Being a “Productive” Citizen

A common barrier to financial independence (other than the money) is feeling like you won’t be a productive member of society . This is a hard problem to tackle. The first instinct is to argue how you can be productive without having to stay in your current job. That you can benefit society by doing other worthwhile things, like raising a family or volunteering.

It occurs to me however, that the real problem is not how to replace one productive activity (a job) with some other productive endeavor. The problem is that we think of a job as a productive contribution in the first place. Our whole mindset is off, and it’s impossible to live a financially independent lifestyle without first overcoming our ingrained work philosophy.

Identity

When someone asks you, “What do you do?” the implication is “for a living”. If I respond that I’m an accountant, the asker is satisfied. I’ve told them all they want to know.

The tenet of career as identity is instilled at a young age. In school we are taught and trained to associate work with productivity.

Throughout young adulthood you see examples further supporting the notion of career as identity. Your parents are likely still working, everyone is. It’s just what you do.

When you leave college and start your career there is an initial burst of activity. It’s novel and exciting and anxiety inducing. Eventually though you settle in and the repetition of days molds you until what you do is who you are.

A Shift

To pursue financial independence is to overcome the productivity paradigm. Work isn’t productive, it’s simply work. The productivity culture says we should feel guilty if we’re not constantly doing. Yes, of course you can relax, but only if you deserve it. It’s work hard, play hard after all, not do nothing play hard. There’s a baseline level of contribution each person is expected to put forth – everyone must do their part.

Why? What drives this obligation to participate? I hate to use generalities or sound like a conspirator, but it’s society. There is a societal force at play acting on us, guiding us to identify with our careers. The exposure is so long and so well adopted that we never stop to question it.

Society would have you believe the best use of your faculties is working. We give so much to work, our creativity and attention; it demands the best hours of our days and years of our lives. And it all occurs under the guiding influence of productivity. Your sacrifice is for the benefit of society.

My wife and I are both analytical people who excelled in science and math. It logically follows that we should work in these fields. My analytical prowess is best used being the most productive accountant I can be. This is deemed a good use of my time and my life. Never mind that I despise the work.

Within the confines of society’s definition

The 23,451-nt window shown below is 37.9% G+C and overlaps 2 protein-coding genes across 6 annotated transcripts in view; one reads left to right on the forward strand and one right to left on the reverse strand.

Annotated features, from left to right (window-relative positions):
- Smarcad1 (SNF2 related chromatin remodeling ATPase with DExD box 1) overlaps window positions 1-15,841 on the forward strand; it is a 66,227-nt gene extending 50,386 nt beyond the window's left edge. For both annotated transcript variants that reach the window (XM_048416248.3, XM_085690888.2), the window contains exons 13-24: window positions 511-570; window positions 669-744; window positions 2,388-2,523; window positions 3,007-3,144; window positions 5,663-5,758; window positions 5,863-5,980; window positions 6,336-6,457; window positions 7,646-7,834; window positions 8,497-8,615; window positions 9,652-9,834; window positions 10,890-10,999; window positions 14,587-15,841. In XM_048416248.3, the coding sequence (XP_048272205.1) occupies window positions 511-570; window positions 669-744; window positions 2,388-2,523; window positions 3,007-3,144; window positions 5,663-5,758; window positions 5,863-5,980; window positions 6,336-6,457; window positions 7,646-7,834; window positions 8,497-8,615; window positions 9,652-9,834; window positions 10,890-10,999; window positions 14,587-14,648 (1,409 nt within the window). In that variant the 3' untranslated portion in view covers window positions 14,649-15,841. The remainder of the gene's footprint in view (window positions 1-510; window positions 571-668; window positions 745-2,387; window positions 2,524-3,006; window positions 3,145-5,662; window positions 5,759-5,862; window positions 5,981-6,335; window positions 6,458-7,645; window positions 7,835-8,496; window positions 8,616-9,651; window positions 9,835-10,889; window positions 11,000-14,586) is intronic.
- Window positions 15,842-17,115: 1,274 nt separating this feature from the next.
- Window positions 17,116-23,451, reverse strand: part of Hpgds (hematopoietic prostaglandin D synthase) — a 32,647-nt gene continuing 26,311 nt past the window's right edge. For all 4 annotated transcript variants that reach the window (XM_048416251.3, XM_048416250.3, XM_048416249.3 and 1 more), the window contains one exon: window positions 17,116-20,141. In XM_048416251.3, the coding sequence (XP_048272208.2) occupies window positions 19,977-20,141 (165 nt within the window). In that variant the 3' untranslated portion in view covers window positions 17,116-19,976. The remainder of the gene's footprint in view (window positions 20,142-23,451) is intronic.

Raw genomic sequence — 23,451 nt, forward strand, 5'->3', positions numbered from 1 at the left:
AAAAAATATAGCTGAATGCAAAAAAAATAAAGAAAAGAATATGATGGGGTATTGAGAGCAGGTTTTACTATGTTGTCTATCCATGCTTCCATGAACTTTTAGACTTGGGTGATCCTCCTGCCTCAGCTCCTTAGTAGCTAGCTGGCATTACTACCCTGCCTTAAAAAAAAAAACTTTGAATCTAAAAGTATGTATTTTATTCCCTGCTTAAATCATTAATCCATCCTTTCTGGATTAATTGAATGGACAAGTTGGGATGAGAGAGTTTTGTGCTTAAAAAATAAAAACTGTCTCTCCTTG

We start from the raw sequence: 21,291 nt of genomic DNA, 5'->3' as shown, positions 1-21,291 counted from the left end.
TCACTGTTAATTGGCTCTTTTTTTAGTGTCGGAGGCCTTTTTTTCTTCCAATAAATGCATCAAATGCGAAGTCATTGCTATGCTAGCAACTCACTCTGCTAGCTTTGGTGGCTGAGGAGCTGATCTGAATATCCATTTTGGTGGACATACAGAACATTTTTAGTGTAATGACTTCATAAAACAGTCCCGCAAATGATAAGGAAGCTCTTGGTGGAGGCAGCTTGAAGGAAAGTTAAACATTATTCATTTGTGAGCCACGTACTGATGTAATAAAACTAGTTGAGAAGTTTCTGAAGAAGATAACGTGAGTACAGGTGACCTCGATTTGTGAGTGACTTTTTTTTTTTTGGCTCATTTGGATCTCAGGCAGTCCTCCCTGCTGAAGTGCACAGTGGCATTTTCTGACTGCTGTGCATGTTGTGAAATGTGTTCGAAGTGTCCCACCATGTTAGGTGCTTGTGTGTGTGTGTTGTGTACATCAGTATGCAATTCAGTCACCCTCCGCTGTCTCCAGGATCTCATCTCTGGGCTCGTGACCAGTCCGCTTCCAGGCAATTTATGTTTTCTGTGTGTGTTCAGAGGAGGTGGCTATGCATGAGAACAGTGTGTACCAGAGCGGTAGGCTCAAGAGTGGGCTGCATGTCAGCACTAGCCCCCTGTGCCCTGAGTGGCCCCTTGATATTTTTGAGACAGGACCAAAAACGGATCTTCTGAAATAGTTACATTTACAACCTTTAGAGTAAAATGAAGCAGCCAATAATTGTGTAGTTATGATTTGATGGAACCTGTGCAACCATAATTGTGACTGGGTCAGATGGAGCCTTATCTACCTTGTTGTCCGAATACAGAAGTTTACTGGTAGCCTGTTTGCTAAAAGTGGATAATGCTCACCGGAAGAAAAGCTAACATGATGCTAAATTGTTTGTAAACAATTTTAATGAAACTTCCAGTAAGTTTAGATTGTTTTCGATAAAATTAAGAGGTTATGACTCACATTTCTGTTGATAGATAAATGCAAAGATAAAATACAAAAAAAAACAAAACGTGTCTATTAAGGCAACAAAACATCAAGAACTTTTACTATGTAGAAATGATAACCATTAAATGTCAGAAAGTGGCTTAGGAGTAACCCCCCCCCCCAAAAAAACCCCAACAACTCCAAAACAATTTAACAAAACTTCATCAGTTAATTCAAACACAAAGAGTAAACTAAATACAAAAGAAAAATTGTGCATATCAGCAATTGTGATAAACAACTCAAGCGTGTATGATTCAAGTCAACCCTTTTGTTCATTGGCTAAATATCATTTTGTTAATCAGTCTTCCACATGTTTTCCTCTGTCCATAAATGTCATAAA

While I lament accounting, I have to concede the work as productivity paradigm is what gives me the opportunity to be financially independent in the first place. Since my aptitudes (accounting) are deemed valuable by society I’m compensated with above average earnings. Just as I was given better grades in Math with less effort than others, I now get more pay with less effort.

If you think this preposterous, I agree! I’m merely taking advantage of the current structure by using my deemed high level of productivity to create a surplus. That’s all financial independence is really, creating a short term surplus and delaying its use.

Breaking free

The struggle then, is successfully shifting our perspective. Right now we fill the vast majority of our time with work and thinking about work. We don’t need to question if this is appropriate, society says it is. We even say it is, we know that work is driving our surplus; it will eventually fund our freedom and is thus worthwhile.

But what about when it’s achieved? How will we feel productive then?

To me that’s the wrong question. It points back to what I said earlier: the problem is that we think of a job as a productive contribution in the first place. It isn’t. Walk away from your job and watch how nothing there changes. Work as a noble use of time is a charade we maintain to justify how we live.

Working feels like the fulfillment of our debt to society, which is only partially true. We owe it to society to support ourselves and to create enough excess benefit to support the indigent. That’s it. That’s the mandate of work. This has metamorphosed into an obligation to have a career. The implication being that working isn’t limited to meeting the goal of support, but instead giving to society all of your useful years and ideas. The mark of a successful life is having a long and prosperous career.

This is just wrong. Get over it. Once you’ve worked enough to not be a burden to society you’ve met your obligation. Financial independence isn’t a practice in un-productivity, it’s a banking of productivity. It’s operating within the confines of a work-defined society to build a surplus and exit on your terms.

What you do then with your best hours and ideas is wholly up to you. You’re no longer beholden to society. If you want to spend your years constructing and deconstructing whole Lego universes, never sharing your creations, then go nuts.

Walking away points

I would encourage you to think about what productivity means to you and how you came to that understanding. Financial independence has a stigma associated with it – you’re not doing your societal part. But I would argue being financially independent means you have already done your part. It’s over. Leave it behind and concentrate on what to do in the next phase. Don’t limit your imagination to the confines of a typical life.

One comment

Thanks for Your Comments